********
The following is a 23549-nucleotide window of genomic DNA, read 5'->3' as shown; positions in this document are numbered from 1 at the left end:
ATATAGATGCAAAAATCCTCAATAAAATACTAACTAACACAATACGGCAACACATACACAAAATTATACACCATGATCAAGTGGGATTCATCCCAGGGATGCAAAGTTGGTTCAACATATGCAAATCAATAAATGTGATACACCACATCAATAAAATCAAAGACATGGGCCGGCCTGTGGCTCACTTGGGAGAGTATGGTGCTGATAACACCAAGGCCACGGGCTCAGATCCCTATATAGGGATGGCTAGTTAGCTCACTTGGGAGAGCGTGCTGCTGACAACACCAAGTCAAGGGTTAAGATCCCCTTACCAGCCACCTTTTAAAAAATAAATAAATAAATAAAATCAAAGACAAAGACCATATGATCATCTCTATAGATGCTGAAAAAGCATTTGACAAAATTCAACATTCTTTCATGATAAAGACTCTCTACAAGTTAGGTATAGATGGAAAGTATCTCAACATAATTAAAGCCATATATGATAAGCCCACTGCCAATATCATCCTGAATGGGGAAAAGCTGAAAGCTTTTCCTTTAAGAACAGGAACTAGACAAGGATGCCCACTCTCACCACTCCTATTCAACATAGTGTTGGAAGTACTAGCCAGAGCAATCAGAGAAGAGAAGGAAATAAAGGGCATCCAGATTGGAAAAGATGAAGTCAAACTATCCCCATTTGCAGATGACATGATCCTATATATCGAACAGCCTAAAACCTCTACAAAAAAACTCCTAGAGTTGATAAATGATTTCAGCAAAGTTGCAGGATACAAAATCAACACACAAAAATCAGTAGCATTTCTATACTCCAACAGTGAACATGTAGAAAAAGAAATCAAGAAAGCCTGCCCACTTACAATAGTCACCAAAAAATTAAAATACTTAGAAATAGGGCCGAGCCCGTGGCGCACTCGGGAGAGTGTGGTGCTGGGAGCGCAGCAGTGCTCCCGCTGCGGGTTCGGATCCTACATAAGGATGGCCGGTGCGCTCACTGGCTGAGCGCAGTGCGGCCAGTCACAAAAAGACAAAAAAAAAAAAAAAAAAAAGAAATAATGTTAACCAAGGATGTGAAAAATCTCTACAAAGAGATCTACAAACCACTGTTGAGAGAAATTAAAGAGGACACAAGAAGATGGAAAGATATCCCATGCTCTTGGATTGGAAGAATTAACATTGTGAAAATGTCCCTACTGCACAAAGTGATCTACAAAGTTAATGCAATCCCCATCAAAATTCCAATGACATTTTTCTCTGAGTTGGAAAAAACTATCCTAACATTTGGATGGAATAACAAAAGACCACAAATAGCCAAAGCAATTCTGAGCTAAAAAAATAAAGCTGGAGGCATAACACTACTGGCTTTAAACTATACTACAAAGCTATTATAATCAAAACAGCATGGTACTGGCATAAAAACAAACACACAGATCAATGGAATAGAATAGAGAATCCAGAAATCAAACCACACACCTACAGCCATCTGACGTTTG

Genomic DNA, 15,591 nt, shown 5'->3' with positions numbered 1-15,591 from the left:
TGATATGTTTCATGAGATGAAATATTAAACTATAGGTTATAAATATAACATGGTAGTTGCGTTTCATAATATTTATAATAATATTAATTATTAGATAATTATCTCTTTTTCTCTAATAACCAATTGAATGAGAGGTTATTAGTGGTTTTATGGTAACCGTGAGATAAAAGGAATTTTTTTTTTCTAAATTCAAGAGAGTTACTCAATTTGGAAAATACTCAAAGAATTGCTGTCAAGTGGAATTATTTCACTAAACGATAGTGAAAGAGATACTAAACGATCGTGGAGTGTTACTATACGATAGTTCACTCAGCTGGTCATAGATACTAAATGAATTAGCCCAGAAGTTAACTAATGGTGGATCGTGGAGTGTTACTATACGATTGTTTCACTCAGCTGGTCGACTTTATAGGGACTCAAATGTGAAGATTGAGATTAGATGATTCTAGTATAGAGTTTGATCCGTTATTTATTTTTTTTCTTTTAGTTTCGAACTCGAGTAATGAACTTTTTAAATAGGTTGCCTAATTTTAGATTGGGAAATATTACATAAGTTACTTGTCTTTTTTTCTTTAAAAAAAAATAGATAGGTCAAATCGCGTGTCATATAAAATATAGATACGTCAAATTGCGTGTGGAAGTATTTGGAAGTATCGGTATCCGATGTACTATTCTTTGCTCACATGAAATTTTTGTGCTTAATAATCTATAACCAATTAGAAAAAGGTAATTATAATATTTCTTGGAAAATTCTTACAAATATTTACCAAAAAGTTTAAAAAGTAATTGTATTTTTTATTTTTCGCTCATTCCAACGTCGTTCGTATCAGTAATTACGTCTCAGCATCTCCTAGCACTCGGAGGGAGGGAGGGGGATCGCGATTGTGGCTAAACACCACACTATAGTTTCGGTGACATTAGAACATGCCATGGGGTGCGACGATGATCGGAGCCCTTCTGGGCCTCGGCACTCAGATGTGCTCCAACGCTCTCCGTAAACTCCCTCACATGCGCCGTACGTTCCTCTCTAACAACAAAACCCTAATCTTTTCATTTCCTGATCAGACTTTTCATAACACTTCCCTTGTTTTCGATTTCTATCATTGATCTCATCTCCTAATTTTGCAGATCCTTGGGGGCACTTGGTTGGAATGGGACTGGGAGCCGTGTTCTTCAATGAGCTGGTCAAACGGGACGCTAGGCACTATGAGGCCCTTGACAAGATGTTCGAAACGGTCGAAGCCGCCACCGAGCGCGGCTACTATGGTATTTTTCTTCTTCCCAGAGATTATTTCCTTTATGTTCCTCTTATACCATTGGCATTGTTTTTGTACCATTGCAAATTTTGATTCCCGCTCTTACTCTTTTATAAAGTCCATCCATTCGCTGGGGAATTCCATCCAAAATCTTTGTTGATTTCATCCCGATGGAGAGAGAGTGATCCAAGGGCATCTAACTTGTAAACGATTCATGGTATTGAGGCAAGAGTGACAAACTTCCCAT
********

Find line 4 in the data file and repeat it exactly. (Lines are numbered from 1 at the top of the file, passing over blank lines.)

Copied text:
TGATATGTTTCATGAGATGAAATATTAAACTATAGGTTATAAATATAACATGGTAGTTGCGTTTCATAATATTTATAATAATATTAATTATTAGATAATTATCTCTTTTTCTCTAATAACCAATTGAATGAGAGGTTATTAGTGGTTTTATGGTAACCGTGAGATAAAAGGAATTTTTTTTTTCTAAATTCAAGAGAGTTACTCAATTTGGAAAATACTCAAAGAATTGCTGTCAAGTGGAATTATTTCACTAAACGATAGTGAAAGAGATACTAAACGATCGTGGAGTGTTACTATACGATAGTTCACTCAGCTGGTCATAGATACTAAATGAATTAGCCCAGAAGTTAACTAATGGTGGATCGTGGAGTGTTACTATACGATTGTTTCACTCAGCTGGTCGACTTTATAGGGACTCAAATGTGAAGATTGAGATTAGATGATTCTAGTATAGAGTTTGATCCGTTATTTATTTTTTTTCTTTTAGTTTCGAACTCGAGTAATGAACTTTTTAAATAGGTTGCCTAATTTTAGATTGGGAAATATTACATAAGTTACTTGTCTTTTTTTCTTTAAAAAAAAATAGATAGGTCAAATCGCGTGTCATATAAAATATAGATACGTCAAATTGCGTGTGGAAGTATTTGGAAGTATCGGTATCCGATGTACTATTCTTTGCTCACATGAAATTTTTGTGCTTAATAATCTATAACCAATTAGAAAAAGGTAATTATAATATTTCTTGGAAAATTCTTACAAATATTTACCAAAAAGTTTAAAAAGTAATTGTATTTTTTATTTTTCGCTCATTCCAACGTCGTTCGTATCAGTAATTACGTCTCAGCATCTCCTAGCACTCGGAGGGAGGGAGGGGGATCGCGATTGTGGCTAAACACCACACTATAGTTTCGGTGACATTAGAACATGCCATGGGGTGCGACGATGATCGGAGCCCTTCTGGGCCTCGGCACTCAGATGTGCTCCAACGCTCTCCGTAAACTCCCTCACATGCGCCGTACGTTCCTCTCTAACAACAAAACCCTAATCTTTTCATTTCCTGATCAGACTTTTCATAACACTTCCCTTGTTTTCGATTTCTATCATTGATCTCATCTCCTAATTTTGCAGATCCTTGGGGGCACTTGGTTGGAATGGGACTGGGAGCCGTGTTCTTCAATGAGCTGGTCAAACGGGACGCTAGGCACTATGAGGCCCTTGACAAGATGTTCGAAACGGTCGAAGCCGCCACCGAGCGCGGCTACTATGGTATTTTTCTTCTTCCCAGAGATTATTTCCTTTATGTTCCTCTTATACCATTGGCATTGTTTTTGTACCATTGCAAATTTTGATTCCCGCTCTTACTCTTTTATAAAGTCCATCCATTCGCTGGGGAATTCCATCCAAAATCTTTGTTGATTTCATCCCGATGGAGAGAGAGTGATCCAAGGGCATCTAACTTGTAAACGATTCATGGTATTGAGGCAAGAGTGACAAACTTCCCAT